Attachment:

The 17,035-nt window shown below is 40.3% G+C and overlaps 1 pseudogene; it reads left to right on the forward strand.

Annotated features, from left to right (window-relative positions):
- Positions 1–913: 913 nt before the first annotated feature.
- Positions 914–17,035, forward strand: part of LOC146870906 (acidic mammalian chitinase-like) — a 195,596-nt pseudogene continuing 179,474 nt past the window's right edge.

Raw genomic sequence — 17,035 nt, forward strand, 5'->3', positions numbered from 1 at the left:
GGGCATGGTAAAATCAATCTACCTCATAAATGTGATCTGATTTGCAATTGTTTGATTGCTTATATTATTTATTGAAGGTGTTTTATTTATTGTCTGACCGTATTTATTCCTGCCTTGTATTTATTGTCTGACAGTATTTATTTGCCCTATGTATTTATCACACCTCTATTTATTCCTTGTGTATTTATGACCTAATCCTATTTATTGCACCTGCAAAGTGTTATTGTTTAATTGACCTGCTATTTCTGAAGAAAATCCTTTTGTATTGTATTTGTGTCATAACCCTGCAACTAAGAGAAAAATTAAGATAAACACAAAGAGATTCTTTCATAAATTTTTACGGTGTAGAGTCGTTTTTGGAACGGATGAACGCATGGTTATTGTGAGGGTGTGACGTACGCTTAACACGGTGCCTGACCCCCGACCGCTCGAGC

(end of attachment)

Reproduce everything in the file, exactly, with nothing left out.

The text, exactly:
The 17,035-nt window shown below is 40.3% G+C and overlaps 1 pseudogene; it reads left to right on the forward strand.

Annotated features, from left to right (window-relative positions):
- Positions 1–913: 913 nt before the first annotated feature.
- Positions 914–17,035, forward strand: part of LOC146870906 (acidic mammalian chitinase-like) — a 195,596-nt pseudogene continuing 179,474 nt past the window's right edge.

Raw genomic sequence — 17,035 nt, forward strand, 5'->3', positions numbered from 1 at the left:
GGGCATGGTAAAATCAATCTACCTCATAAATGTGATCTGATTTGCAATTGTTTGATTGCTTATATTATTTATTGAAGGTGTTTTATTTATTGTCTGACCGTATTTATTCCTGCCTTGTATTTATTGTCTGACAGTATTTATTTGCCCTATGTATTTATCACACCTCTATTTATTCCTTGTGTATTTATGACCTAATCCTATTTATTGCACCTGCAAAGTGTTATTGTTTAATTGACCTGCTATTTCTGAAGAAAATCCTTTTGTATTGTATTTGTGTCATAACCCTGCAACTAAGAGAAAAATTAAGATAAACACAAAGAGATTCTTTCATAAATTTTTACGGTGTAGAGTCGTTTTTGGAACGGATGAACGCATGGTTATTGTGAGGGTGTGACGTACGCTTAACACGGTGCCTGACCCCCGACCGCTCGAGC